"I'll be quite safe inside in the wire and he spent most of his tour outside the wire," she says, adding she'll also have access to air conditioning and won't have to carry the 100-plus pound pack soldiers do.

Herritt says his wife has already gained a lot of insight. He expects she'll miss home like soldiers do and come to appreciate "all the great things" back in Canada.

He also predicts he'll get a taste of what she experiences while he is away.

The sargeant notes he's well enough to be deployed again, but he doesn't expect to do so until his spouse is back home for a while.

Richardson notes there is another civilian from this province deploying at the same time.

sbartlett@thetelegram.com

Organizations: Canadian Forces, Military Family Resource Centre, Tim Hortons

Geographic location: Afghanistan, Canada, Kingston

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Recent comments

  • Heather
    July 02, 2010 - 13:29

    You deserve a world of thanks. I'm sure our troops welcome the sight of a non-enlisted face. You'll be a reminder that folks at home are thinking about them. Keep Safe!

  • Gerry
    July 02, 2010 - 13:27

    Good luck to you. Having lost a brother (civilian engineer) in Afghanistan I pray for your safe return and a time where all our good people can return home. I beleive in the cause and I know that your contribution will be greatly appreciated.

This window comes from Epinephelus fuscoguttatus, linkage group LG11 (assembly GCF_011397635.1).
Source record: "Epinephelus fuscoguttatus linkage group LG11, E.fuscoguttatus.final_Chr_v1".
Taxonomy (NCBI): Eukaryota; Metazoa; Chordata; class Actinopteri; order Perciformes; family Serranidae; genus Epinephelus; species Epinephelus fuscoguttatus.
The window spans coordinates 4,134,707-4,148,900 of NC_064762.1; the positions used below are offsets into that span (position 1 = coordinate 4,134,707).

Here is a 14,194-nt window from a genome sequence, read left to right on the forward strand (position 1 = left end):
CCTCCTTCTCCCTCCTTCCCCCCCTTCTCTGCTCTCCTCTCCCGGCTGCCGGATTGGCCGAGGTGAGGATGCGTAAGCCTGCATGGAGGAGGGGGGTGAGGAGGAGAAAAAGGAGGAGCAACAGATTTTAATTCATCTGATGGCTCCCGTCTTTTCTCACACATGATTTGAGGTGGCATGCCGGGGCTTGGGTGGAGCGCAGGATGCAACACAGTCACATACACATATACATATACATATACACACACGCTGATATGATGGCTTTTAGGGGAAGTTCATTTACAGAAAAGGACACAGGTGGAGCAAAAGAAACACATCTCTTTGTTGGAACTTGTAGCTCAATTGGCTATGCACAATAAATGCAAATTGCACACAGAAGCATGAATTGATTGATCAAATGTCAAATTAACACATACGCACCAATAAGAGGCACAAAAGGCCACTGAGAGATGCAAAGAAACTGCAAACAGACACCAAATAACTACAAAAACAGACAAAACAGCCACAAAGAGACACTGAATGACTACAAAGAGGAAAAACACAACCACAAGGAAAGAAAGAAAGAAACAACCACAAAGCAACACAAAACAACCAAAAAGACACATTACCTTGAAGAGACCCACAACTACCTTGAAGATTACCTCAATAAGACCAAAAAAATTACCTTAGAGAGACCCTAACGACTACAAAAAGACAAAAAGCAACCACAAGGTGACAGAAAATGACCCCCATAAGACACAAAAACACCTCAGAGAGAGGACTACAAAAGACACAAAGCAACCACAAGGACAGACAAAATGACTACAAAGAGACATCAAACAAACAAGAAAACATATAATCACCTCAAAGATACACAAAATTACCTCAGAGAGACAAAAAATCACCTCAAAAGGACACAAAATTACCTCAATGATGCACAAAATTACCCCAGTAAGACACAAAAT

• Gary
    July 02, 2010 - 13:26

    I admire your courage. Thank you for your service & stay safe.

    Good Luck !!

  • mary
    July 02, 2010 - 13:25

    God Bless you both, such a beautiful couple. Rachel, it's super wonderful wanting to go to into such a dangerous country. My prayers are always with the troops & their families. My nephew will be going back this fall on his 3rd tour and our family are feeling the stress already. We support the troops trying to help the innocent people in afghanistan to have a better life. We take alot for granted here in Canada, we have so much to be thankful for but don't always show appreciation. You will see alot on your tour even inside the wire that will change you forever. I hope your time away from each other will not seem too long. Good luck on your tour, I will be thinking of you both in my prayers.